In the ever-competitive arena of recruiting top talent, companies are increasingly looking at different avenues that can give them a competitive advantage in attracting high caliber employees. A Canadian study examined the effect of innovative perks, training opportunities, and company ethics on the attractiveness of companies to prospective employees and found that all three of these elements increased company attractiveness. Some interesting relationships between these three elements were also found.
Key Topics: Innovative perks; Training; Company ethics; Employee attraction; Organizational attractiveness.
Title of Reviewed Article: What most attracts potential candidates? Innovative perks, training, or ethics?
Researchers: Stéphane Renaud (University of Montreal), Lucie Morin (University of Quebec), and Anne Marie Fray (ESCEM School of Business and Management).
Publication: Career Development International, Vol. 21 No. 6, pp. 634 – 655.
Setting the Scene
Recruiting top talent is of central importance for most companies (Allen, Bryant & Vardaman, 2010), as companies that attract the best caliber employees have a competitive advantage (Ployhart, 2006), and the attractiveness of companies to potential employees is central to getting the right employees onboard. Organizational attractiveness to potential candidates encapsulate various instrumental tangible factors (e.g. high compensation) as well as symbolic intangible factors (e.g. being a paternal employer), and can define a company’s employer brand (Jain & Bhatt, 2015).
According to signaling theory (Connelly, Certo, Ireland & Reutzel, 2011), company attributes act as a signal to potential applicants about the company’s working environment and conditions. Companies that actively encourage diversity, for example, may signal to potential employees that the company has an open culture and working environment (Olsen, Parsons, Martins & Ivanaj, 2016). Along similar lines, the researchers of this study suggest that the attributes of innovative perks, the availability of training opportunities, and an ethical climate may signal to potential employees that the company values the welfare of its employees and promotes ethical behavior in the workplace.
Innovative perks are designed to assist employees in addressing issues that may arise in their lives outside of work (Milkovich et al., 2013), in new and innovative ways. The positive effect of innovative perks (e.g. onsite medical clinics or gyms), which many companies offer (Hall, 2012), has been demonstrated by various studies. For example, a study by Lima (2007) found that introducing an employee concierge service led to significant decreases in employee turnover.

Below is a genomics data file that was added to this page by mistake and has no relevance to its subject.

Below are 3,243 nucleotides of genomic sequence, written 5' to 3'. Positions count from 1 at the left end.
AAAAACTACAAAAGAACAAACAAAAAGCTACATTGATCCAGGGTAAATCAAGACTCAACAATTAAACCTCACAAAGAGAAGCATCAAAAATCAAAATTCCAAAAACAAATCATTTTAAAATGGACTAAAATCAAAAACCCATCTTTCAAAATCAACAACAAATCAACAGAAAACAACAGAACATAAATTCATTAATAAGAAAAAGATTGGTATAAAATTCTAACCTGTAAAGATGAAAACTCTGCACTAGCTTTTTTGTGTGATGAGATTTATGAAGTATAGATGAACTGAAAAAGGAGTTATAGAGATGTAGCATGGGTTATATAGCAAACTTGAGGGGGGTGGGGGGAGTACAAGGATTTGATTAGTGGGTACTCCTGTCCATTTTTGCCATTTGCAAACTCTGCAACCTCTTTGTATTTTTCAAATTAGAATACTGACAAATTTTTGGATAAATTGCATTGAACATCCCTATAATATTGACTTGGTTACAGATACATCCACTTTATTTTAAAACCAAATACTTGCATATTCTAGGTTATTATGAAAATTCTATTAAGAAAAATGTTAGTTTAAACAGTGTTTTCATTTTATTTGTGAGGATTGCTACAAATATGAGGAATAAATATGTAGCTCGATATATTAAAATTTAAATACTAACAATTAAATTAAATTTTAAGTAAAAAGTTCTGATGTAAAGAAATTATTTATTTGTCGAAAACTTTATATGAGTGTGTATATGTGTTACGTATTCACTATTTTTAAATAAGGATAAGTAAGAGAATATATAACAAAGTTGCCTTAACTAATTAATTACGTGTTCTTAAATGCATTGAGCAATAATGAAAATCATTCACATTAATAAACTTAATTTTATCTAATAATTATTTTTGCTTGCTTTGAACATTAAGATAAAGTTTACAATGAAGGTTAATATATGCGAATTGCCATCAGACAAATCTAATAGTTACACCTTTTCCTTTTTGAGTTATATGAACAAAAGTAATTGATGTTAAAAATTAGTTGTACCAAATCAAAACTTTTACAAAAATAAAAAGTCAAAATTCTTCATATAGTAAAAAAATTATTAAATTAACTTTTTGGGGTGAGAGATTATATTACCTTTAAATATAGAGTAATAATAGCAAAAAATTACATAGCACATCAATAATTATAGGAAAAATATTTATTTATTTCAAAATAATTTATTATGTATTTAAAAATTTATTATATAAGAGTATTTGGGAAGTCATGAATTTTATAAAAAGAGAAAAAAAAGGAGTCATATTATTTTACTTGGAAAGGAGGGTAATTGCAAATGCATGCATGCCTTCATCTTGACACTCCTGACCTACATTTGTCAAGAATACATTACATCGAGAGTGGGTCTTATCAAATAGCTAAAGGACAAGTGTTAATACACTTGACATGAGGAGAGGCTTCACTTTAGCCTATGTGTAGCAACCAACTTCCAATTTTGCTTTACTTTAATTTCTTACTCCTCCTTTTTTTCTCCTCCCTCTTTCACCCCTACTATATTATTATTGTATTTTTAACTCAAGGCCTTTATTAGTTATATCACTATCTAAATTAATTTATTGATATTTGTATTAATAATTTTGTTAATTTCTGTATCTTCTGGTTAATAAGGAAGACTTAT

In addition to innovative perks, prospective employees are also likely to consider training opportunities and ethics. Ethics refers to the perception of ethical practices, procedures and norms of a company (Schwepker, 2001) and has been shown to be an important factor in the perception that individuals have of companies. Various prior studies have also demonstrated a link between training and development opportunities and applicant attraction (Allen & O’Brien, 2006; Terjesen, Vinnicombe & Freeman, 2007).
The researchers put forward the following research hypotheses to further examine this subject area:
Hypothesis 1 – “Potential candidates are more attracted to an organization offering innovative perks than to an organization not offering innovative perks.”
Hypothesis 2 – “Potential candidates are more attracted to an organization offering many training opportunities than to an organization offering few training opportunities.”
Hypothesis 3 – “Potential candidates are more attracted to an organization where ethics is very important than to an organization where it is less important.”
Hypothesis 4 – “There is an interaction effect among organizational attributes. Potential candidates are more attracted to an organization offering a combination of innovative perks, training and ethics than one not offering a combination.”
How the research was conducted
339 final year business undergraduates from two Canadian universities participated in this study.
The study used an experimental design to examine job attributes of interest to potential employees. The participants were presented with one of eight scenarios relating to three organizational attributes, namely innovative perks, training, and ethics. For example, in one scenario the company offered no innovative perks, but had many training opportunities and ethics were a priority for the company.
Participants completed a questionnaire relating to the attractiveness of the scenario they had been presented with, as well as providing details in relation to their career goals, education, age, and gender.
Key Research Findings
Results indicated that when companies offered innovative perks this significantly increased their attractiveness to potential employees, and as such Hypothesis 1 was supported.
Attractiveness also increased as training opportunities offered increased and the importance of ethics for companies increased. Thus, both Hypotheses 2 and 3 were supported.
When only one of the three attributes was offered, the results indicated that ethics was the most attractive attribute to potential employees, followed by training, and then innovative perks.
Only partial support was found for Hypothesis 4, as only two combinations of attributes were found to be complimentary, which were innovative perks & training and innovative perks & ethics.
Interestingly, offering innovative perks only had a positive effect on applicant attraction when there were limited training opportunities offered while there was no attraction effect when many training opportunities were offered.